PRESIDENT REAGAN "VETOES" SANCTIONS AGAIN: THE WASHINGTON OFFICE ON AFRICA RESPONDS TO THE PRESIDENT’S OCTOBER 2ND REPORT ON SANCTIONS

by Washington Office on Africa
Washington, DC, United States
November 1, 1987
12 pages
Contents: MINIMAL IMPACT OF SANCTIONS • SANCTIONS HURT BLACKS • Sanctions critics' sudden "concern" for suffering blacks • Blacks call for more sanctions • SANCTIONS HAVE CUT BACK SOCIAL PROGRAMS • Corporations benefit apartheid • SANCTIONS SET BACK FAIR LABOR STANDARDS • SANCTIONS DECREASE U.S. INFLUENCE ON SOUTH AFRICA • SANCTIONS HAVE NOT ADVANCED U.S. GOALS • Racism warps President's analysis • ECONOMIC GROWTH RATHER THAN SANCTIONS WILL SEND APARTHEID • DISCUSSION OF NAMIBIA OMITTED • SANCTIONS ARE RESPONSIBLE FOR INCREASED REGIONAL DESTABILIZATION • MORE OF DOING NOTHING IS ALL THAT IS POSSIBLE • The report includes two boxes: SUMMARY OF THE PRESIDENT’S REPORT ON SOUTH AFRICA'S PROGRESS TOWARD DISMANTLING APARTHEID and SOUTH AFRICAN CHURCHES AID UNIONS CALL FOR COMPREHENSIVE SANCTIONS by Frank Chikane, General Secretary, South African Council of Churches. The report says as required by PI. 99-440, the Anti-Apartheid Act of 1986, President Reagan sent to Congress on October 2, 1987, a report on the extent to which South Africa has made progress toward ending the system of apartheid and establishing a nonracial democracy in South Africa. The report says the law states that the measure of such progress is that South Africa must: repeal the state of emergency, respect justice under law for citizens of all races, release all political prisoners and trade union leaders, permit free participation in the political process to all groups, establish a timetable for the elimination of all apartheid laws, negotiate with representatives of all racial groups the future political system in South Africa, and end military and paramilitary activities aimed at neighboring states. The report says the current U.S. sanctions were passed over President Reagan's vigorous opposition and veto last year; although significant, these sanctions are weak, limited, and circumventable; because of the President's fundamental opposition to sanctions, he has undercut the law by the imposition of weak regulations; for example, uranium hexafluoride is exempted from the ban on uranium and licenses have been granted for the import of uranium intended for re-export; the circumvention of the ban on uranium and the administration's failure to implement other provisions of the law has been documented in a report by the General Accounting Office. The report says the Reagan Administration's insistence on the withdrawal of Cuban troops from Angola as a precondition for Namibian independence prolongs South African domination and exploitation of Namibia and the suffering of the Namibian people. The report says the war in Angola escalates daily. Although the President criticizes South African "covert operations" against neighboring states, the CIA channels covert U.S. military aid to Savimbi. The report says several sanctions measures are pending; these include loophole closing measures, such as the elimination of tax credits to U.S. companies operating in South Africa, the prohibition of bidding on U.S. oil leases by oil companies operating in South Africa, a ban on the importation of South African and Namibian diamonds, and a limitation of South African investments in the United States. The report says Representative Ronald V. Dellums has introduced H.R. 1580 which mandates a total trade embargo and disinvestment from South Africa. The report discusses the South African Council of Churches (SACC), trade, loopholes, the rescheduling of outstanding loans, the reinvestment of profits from South African operations , the acquisition of South African securities and financial instruments by U.S. nationals, the white community, the Afrikaner community, the UN Security Council, gold, coal, Australia, Canada, Denmark, France, Sweden, Britain, West Germany, Italy, Japan, U.S. corporations, divestment, the Community Agency for Social Enquiry (CASE), disinvestment, the Congress of South African Trade Unions (COSATU), unemployment, mineworkers, corporate taxes, IBM, Ashland Oil, Bell and Howell, Boeing, Eastman Kodak and Elolair, leasing arrangements, technology exchanges, licensing agreements, Coca-Cola, Helen Suzman, the Progressive Federal Party (PFP), Jerry Falwell, conservative members of Congress, UN resolution 435, Namibian independence, South African security forces, Zambia, Botswana, Mozambique, Swaziland, Zimbabwe, the Pretoria-back UNITA, Jonas Savimbi, Daniel W. Purnell, Signatory Companies Statement of Principles (Sullivan Principles), wages, the Investor Research Responsibility Center (IRRC), Sheena Duncan, Black Sash, the 1987 whites-only elections, Sharpeville and Soweto massacre, repression, poverty, malnutrition, chronic health problems, forced removals, exploitation, repressive apartheid system, colonial rule, the FRELIMO government, Renamo rebels, Archbishop Desmond Tutu, and British Prime Minister Margaret Thatcher.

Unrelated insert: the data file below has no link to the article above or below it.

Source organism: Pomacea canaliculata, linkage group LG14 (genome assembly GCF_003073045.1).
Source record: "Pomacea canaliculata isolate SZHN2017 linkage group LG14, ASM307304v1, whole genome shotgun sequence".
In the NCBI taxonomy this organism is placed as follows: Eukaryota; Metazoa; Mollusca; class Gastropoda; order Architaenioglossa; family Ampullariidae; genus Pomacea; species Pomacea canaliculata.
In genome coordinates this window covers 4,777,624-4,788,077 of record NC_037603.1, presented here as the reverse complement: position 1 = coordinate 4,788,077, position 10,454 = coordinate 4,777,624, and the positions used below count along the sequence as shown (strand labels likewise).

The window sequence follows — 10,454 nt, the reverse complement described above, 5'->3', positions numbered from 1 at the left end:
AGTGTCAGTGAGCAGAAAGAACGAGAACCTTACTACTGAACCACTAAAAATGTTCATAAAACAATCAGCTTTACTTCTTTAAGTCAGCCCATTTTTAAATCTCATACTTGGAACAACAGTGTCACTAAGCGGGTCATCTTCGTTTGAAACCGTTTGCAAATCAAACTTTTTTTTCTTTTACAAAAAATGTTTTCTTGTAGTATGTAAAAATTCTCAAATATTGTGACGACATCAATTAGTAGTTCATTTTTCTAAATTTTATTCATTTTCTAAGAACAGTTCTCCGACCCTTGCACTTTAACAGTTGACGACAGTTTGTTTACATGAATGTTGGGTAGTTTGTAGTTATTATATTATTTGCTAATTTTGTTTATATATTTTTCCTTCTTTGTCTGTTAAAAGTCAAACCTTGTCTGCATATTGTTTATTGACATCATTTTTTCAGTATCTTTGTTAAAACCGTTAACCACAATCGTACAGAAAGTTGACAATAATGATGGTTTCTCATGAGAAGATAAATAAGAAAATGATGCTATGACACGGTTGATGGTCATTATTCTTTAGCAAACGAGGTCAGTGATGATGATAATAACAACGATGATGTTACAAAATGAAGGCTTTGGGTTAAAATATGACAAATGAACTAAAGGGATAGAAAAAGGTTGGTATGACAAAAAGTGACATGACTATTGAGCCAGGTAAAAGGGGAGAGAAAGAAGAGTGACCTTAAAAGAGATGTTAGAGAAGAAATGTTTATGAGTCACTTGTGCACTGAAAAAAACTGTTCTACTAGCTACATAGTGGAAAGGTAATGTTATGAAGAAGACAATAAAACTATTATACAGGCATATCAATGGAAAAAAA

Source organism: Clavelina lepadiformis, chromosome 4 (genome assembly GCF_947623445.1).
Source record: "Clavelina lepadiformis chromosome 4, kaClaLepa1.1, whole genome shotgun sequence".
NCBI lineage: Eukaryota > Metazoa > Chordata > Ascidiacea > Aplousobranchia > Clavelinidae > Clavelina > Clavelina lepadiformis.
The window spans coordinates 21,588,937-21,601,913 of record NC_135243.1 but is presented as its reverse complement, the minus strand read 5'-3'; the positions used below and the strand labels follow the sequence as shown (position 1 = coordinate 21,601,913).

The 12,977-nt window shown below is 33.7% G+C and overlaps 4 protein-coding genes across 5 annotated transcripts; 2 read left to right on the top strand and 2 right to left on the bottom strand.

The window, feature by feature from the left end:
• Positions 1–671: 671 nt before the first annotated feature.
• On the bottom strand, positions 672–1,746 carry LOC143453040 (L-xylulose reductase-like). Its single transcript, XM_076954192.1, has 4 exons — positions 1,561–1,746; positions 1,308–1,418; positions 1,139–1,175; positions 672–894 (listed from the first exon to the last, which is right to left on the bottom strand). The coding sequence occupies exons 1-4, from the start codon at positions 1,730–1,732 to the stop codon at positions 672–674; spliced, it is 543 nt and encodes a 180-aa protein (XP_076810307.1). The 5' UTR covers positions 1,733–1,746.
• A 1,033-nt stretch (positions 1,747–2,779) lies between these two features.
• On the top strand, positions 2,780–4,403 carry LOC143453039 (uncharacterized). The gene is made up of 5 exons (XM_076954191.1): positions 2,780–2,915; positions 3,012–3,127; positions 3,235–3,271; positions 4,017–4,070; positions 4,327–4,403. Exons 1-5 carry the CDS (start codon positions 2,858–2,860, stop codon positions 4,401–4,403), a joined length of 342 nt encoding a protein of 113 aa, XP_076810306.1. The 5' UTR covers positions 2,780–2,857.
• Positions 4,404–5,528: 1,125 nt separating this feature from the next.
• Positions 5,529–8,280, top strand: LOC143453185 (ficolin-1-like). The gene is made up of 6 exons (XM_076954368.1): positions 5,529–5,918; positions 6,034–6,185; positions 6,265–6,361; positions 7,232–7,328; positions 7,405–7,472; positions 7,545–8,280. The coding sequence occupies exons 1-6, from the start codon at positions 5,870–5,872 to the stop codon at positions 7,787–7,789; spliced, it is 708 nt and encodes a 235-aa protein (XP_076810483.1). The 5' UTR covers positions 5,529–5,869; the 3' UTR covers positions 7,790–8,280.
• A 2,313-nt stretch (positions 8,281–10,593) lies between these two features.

Used by permission of the Washington Office on Africa.
Collection: Private collection of David Wiley and Christine Root